In my view, the most desirable arrangement would be a framework agreement in which the TTC and the City agreed to arbitration for the next three contracts. A framework agreement of this type governed the fire protection sector in Ontario for many years until the Harris government formally imposed compulsory arbitration on that sector.

Thanks John.  Very insightful, as always.


2 Responses to O’Grady on the TTC and Interest Arbitration

  1. ADHR Reply

    February 27, 2010 at 11:45 am

    One of the central problems with O’Grady’s argument, though, is that it assumes the only interests working people have is in a beneficial contract. It doesn’t address the possibility that working people are also interested in negotiating their own contracts per se, without the intervention of a third-party, regardless of whether this leaves them with fewer gains (financial or otherwise). The relevance to transit comes when one notices — as I did a few months ago — that one of the Amalgamated Transit Union’s logos includes the slogan “freedom through organization”. (Largest online version I could find is here: Might take some zooming to read it.)

    If that’s not an important interest, then I have to wonder why anyone is allowed to bargain their contracts at all, in any sector, public or private, unionized or not. After all, the argument should be universalizable — at least, I don’t see why it wouldn’t be.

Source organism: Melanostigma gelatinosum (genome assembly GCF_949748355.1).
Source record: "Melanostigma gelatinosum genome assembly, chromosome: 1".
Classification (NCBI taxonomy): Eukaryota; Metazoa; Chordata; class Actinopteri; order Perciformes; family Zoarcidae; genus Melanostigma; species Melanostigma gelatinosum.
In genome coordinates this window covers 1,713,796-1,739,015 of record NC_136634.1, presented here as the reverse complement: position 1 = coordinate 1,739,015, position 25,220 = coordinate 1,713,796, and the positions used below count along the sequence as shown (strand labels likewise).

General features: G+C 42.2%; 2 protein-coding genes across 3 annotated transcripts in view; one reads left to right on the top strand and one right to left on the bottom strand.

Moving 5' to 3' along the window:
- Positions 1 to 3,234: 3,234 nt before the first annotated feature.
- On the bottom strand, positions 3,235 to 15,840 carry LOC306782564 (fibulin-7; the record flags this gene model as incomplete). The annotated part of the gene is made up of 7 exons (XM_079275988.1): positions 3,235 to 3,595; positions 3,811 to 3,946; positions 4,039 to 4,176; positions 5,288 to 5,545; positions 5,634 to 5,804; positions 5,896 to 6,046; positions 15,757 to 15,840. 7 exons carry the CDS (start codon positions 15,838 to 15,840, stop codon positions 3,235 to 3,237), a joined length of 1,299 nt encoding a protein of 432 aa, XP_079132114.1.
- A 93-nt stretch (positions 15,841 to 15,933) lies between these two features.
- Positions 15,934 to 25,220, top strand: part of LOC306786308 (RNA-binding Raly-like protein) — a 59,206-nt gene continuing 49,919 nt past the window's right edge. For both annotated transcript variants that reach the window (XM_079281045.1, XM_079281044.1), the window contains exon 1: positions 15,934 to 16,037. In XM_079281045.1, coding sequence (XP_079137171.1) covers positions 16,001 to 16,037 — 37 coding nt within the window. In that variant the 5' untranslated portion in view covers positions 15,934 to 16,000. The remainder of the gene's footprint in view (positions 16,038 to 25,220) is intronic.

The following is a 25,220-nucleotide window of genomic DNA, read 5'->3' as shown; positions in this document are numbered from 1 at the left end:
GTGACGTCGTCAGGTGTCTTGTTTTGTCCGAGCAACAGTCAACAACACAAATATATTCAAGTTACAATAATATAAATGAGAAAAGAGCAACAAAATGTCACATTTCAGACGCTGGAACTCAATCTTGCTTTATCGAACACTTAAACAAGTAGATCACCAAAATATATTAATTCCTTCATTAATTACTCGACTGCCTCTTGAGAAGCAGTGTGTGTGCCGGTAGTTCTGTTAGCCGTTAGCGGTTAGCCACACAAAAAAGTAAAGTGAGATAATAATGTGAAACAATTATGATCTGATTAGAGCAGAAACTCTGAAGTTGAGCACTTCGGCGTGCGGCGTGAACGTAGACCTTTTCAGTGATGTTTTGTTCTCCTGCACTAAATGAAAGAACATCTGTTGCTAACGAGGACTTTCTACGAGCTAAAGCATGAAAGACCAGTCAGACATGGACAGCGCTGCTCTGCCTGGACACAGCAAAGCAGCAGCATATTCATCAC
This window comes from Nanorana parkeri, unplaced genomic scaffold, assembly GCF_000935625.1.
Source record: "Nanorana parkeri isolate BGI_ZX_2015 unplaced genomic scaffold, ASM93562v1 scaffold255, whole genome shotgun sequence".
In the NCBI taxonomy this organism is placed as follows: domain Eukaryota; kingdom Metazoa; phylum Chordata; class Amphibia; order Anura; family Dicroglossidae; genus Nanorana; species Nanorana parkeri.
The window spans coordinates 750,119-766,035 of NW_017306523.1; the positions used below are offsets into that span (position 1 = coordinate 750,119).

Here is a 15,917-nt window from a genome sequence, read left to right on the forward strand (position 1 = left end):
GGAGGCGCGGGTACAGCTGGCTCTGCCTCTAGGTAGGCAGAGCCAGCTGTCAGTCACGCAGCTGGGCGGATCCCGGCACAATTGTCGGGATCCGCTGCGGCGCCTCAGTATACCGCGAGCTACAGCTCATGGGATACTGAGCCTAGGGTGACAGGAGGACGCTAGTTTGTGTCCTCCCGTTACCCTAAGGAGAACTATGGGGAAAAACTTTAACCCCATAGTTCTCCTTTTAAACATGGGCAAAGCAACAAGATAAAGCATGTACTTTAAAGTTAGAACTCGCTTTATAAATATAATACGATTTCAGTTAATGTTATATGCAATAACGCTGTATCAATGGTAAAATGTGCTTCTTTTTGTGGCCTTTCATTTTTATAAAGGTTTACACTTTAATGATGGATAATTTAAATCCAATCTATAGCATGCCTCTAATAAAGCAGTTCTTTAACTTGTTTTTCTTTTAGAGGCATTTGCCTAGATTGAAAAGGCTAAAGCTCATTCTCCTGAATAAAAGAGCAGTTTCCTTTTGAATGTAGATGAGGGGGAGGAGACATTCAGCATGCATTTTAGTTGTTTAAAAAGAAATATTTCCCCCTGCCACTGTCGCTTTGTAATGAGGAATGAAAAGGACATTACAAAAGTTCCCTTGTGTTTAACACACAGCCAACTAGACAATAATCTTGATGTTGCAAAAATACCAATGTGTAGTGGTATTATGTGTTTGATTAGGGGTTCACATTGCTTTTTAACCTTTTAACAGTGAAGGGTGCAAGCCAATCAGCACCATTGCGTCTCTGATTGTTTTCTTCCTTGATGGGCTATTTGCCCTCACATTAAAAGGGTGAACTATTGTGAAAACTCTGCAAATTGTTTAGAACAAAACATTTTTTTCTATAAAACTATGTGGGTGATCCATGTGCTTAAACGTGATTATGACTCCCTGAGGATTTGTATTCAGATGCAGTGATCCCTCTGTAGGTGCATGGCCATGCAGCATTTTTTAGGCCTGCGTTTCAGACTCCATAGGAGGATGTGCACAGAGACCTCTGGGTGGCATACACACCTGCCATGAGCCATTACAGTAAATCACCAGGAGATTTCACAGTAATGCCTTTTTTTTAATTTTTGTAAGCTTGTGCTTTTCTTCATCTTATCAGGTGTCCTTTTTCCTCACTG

2. charlie Reply

    March 9, 2010 at 1:22 pm

    I think ADHR is brought up a good point- why treat the TTC differently than other. What is next – autoworkers at GM- when they strike it can have a major effect on the economy.

    But also I have experience with arbitration in health care and I don’t think it is really any different than other parts of the public sectors. That said interest arbitration has harmed labour relations. Parties often don’t try to bargain since someone else will make the hard decisions for them. Your stragety is not how to convince, bargain or pressure the other side to agree to your proposal but instead what is the jurispudence saying and what will the arbitrator will decide on the basis of the criteria they must decide under.

    And for workers the criteria can be dangerous since they must put their faith in governments and legislation. Not a good thing to do right now. The criteria that arbitrators use which is fair and currenty being used but what happens when someone wants to change it. Remember Mike Haris when he wanted to use retired judges. For labour in the long run it is better to rely on its strongest weapeon – the strike . It is messy and hard but it will be more reliable than relying on politics.

    Finally on a more pratical issue, interest arbitration is taking longer, at least in health care in Ontario. It take literaly years for an award to come down and this is usually have months or years of bargaining. More issues are coming to the table since there less and less reason to settle and arbitrators are not rushing to do interest arbs since it takes time away from their rights arb. Also neither party is very happy with the resulting award which could mean the parties will not use them again. The end result is both management and union on tetherhooks for years awaiting an award, unable to make decisions on budgets, institutional or pesonal or even to begin the next round of bargaining.
    That is not stable labour relations to me.